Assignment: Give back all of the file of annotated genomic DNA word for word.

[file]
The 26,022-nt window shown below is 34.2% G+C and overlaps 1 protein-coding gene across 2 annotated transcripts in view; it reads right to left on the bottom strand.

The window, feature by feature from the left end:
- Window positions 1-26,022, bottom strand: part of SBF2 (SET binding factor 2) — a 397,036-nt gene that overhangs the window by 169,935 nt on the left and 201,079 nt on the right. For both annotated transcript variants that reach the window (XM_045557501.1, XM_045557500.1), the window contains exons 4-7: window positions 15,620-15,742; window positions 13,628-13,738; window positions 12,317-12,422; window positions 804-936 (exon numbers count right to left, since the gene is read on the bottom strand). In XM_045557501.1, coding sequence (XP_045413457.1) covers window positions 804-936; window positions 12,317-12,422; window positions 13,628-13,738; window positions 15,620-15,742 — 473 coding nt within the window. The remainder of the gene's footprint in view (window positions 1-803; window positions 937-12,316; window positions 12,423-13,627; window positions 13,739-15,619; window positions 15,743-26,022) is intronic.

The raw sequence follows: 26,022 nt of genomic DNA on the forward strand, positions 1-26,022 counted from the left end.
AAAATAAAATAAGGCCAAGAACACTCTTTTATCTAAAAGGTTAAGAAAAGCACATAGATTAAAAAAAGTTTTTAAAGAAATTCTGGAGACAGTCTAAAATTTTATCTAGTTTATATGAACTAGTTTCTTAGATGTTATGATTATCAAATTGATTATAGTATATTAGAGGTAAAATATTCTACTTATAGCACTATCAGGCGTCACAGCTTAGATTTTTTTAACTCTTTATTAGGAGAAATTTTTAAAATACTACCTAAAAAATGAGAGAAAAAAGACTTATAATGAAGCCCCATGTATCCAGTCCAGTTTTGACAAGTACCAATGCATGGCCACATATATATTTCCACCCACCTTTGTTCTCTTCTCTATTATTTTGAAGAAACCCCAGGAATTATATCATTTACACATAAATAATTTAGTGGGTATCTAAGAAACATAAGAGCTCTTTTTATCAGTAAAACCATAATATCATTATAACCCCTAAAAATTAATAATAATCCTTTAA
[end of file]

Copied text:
The 26,022-nt window shown below is 34.2% G+C and overlaps 1 protein-coding gene across 2 annotated transcripts in view; it reads right to left on the bottom strand.

The window, feature by feature from the left end:
- Window positions 1-26,022, bottom strand: part of SBF2 (SET binding factor 2) — a 397,036-nt gene that overhangs the window by 169,935 nt on the left and 201,079 nt on the right. For both annotated transcript variants that reach the window (XM_045557501.1, XM_045557500.1), the window contains exons 4-7: window positions 15,620-15,742; window positions 13,628-13,738; window positions 12,317-12,422; window positions 804-936 (exon numbers count right to left, since the gene is read on the bottom strand). In XM_045557501.1, coding sequence (XP_045413457.1) covers window positions 804-936; window positions 12,317-12,422; window positions 13,628-13,738; window positions 15,620-15,742 — 473 coding nt within the window. The remainder of the gene's footprint in view (window positions 1-803; window positions 937-12,316; window positions 12,423-13,627; window positions 13,739-15,619; window positions 15,743-26,022) is intronic.

The raw sequence follows: 26,022 nt of genomic DNA on the forward strand, positions 1-26,022 counted from the left end.
AAAATAAAATAAGGCCAAGAACACTCTTTTATCTAAAAGGTTAAGAAAAGCACATAGATTAAAAAAAGTTTTTAAAGAAATTCTGGAGACAGTCTAAAATTTTATCTAGTTTATATGAACTAGTTTCTTAGATGTTATGATTATCAAATTGATTATAGTATATTAGAGGTAAAATATTCTACTTATAGCACTATCAGGCGTCACAGCTTAGATTTTTTTAACTCTTTATTAGGAGAAATTTTTAAAATACTACCTAAAAAATGAGAGAAAAAAGACTTATAATGAAGCCCCATGTATCCAGTCCAGTTTTGACAAGTACCAATGCATGGCCACATATATATTTCCACCCACCTTTGTTCTCTTCTCTATTATTTTGAAGAAACCCCAGGAATTATATCATTTACACATAAATAATTTAGTGGGTATCTAAGAAACATAAGAGCTCTTTTTATCAGTAAAACCATAATATCATTATAACCCCTAAAAATTAATAATAATCCTTTAA